TPF under Hong Kong Law

As with all Common Law jurisdictions, the legal framework in Hong Kong encompasses the antiquated doctrines of maintenance and champerty. Unlike the UK, the United States or Australia however, Hong Kong has yet to clarify its position with regard to the legality of third party funding generally let alone in the context of international arbitration.

There was much hope for swift reform when in 2007, in Unruh v Seeberger, Hong Kong's Court of Final Appeal upheld the validity of a third party-funding agreement for an arbitration conducted overseas. However, the Court did not go any further to deal with arbitration taking place in Hong Kong and quite to the contrary expressly left open the question of whether the doctrines of maintenance and champerty apply to third party agreements for arbitrations taking place in Hong Kong.

Notwithstanding, the Court of Final Appeal did identify three categories in the context of litigation where liability for engaging in maintenance or champerty could be excluded:

  • the "common interest" category, whereby persons with a legitimate interest in the outcome of the litigation are justified in supporting the litigation;
  • cases involving "access to justice" considerations; and
  • a miscellaneous category of practices accepted as lawful such as the sale and assignment by a trustee in bankruptcy of an action commenced in the bankruptcy to a purchaser for value.
The Law Reform Commission's Recommendations

Conscious not only of Hong Kong's unique legal and economic environment but also of its expressed desire to become the preeminent international arbitration seat in the region, the Law Reform Commission unanimously concluded that reform of Hong Kong law is needed to clarify that third party funding is permitted for arbitrations taking place in Hong Kong.

In its press release, the Law Reform Commission explained that:

"The Sub-committee considers that the reform can bring clear benefits to those interested in arbitration in Hong Kong and enhance Hong Kong's competitive position as an international arbitration centre, after conducting a review of the relevant law and practice in Hong Kong and in a number of other jurisdictions where arbitration is commonly used to resolve disputes."

Furthermore the Law Reform Commission also highlighted the growing demand in the context of international dispute resolution of third party funding:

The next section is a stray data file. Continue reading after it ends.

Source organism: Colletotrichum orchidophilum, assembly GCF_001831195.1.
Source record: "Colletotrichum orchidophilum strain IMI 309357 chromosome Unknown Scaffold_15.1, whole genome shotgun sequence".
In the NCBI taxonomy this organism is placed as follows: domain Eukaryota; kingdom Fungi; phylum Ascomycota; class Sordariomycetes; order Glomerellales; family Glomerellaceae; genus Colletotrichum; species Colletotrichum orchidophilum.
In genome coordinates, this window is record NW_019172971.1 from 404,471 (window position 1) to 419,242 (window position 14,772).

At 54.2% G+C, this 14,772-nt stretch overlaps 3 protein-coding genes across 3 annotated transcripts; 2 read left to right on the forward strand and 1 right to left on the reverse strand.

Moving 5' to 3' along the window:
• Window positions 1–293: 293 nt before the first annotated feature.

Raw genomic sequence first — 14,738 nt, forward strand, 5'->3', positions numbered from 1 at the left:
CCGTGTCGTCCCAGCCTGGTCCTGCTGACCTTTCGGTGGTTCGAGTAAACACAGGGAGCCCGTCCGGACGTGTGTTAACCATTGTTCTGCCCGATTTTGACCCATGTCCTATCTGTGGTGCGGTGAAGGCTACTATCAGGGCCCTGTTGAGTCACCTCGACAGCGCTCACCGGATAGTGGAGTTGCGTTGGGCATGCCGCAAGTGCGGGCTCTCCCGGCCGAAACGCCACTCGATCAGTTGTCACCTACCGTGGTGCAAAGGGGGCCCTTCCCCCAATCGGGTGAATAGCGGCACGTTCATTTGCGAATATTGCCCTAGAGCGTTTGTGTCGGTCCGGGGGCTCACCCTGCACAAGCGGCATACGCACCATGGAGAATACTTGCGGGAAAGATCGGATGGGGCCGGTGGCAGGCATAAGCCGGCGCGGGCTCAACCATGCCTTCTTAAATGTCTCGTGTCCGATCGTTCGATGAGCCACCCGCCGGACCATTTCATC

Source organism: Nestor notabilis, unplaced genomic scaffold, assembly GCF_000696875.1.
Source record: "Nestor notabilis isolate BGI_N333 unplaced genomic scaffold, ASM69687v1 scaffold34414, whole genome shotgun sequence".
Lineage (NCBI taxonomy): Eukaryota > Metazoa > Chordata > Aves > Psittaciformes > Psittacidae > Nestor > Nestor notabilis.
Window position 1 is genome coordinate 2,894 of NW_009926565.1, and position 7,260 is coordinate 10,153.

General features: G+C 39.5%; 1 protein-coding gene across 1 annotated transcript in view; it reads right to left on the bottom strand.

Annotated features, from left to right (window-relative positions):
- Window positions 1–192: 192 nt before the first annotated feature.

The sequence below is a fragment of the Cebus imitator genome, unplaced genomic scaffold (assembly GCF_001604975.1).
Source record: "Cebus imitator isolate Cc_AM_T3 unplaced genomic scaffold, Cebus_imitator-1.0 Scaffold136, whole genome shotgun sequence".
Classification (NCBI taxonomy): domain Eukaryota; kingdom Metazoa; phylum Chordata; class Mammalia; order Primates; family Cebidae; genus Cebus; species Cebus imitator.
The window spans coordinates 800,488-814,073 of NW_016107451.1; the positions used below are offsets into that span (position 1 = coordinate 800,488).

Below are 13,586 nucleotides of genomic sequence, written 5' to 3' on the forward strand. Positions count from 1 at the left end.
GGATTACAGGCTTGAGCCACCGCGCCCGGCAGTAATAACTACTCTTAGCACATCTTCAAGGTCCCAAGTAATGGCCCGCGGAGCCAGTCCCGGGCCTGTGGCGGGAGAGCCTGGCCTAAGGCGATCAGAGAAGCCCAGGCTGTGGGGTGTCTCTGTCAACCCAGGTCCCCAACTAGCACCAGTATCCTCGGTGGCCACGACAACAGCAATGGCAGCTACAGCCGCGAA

"The Chairman of the Third Party Funding for Arbitration Sub-committee, Ms Kim Rooney, noted that [Hong Kong] is a major international financial and arbitration centre and that parties considering whether to resolve their disputes in [Hong Kong] by international arbitration are starting to take into account, among others, the potential financing options available to them in conducting such arbitrations. Accordingly, clarity and certainty of the relevant law concerning third party funding for arbitration will be desirable."

The Law Reform Commission does not propose to simply legalise third party funding but to do so within the limitations of particular ethical and financial standards.

To that end, the Law Reform Commission has invited submissions on a number of issues, including the following:

  • whether the development and supervision of applicable ethical and financial standards should be conducted by a statutory or governmental body, or a self-regulatory body;
  • how the applicable ethical and financial standards should address matters such as conflicts of interest, confidentiality and privilege, control of the arbitration by the third party funder, and disclosure of third party funding;
  • whether a third party funder should be directly liable for adverse costs orders in a matter it has funded.

Arguably, after months of research and consultation on third party funding as an industry and of the potential areas of issues that may arise, the Law Reform Commission may have made some more particularised recommendations and thereby narrowed the debate (and new consultation) in the interest of speeding up a process that has already been ongoing for almost two years and a half.

That being said, the present consultation period will end on 18 January 2016 and we all await with great anticipation the second consultation paper during the course of 2016.

As a global leader in third party funding across both commercial litigation and international arbitration, Vannin is extremely well-versed in the importance of a sound regulatory environment to support such funding and we are receiving a number of queries from practitioners in the region keen to explore options and understand the benefits of third party funding in anticipation of Hong Kong resolving its own approach.

Notes to Editors:

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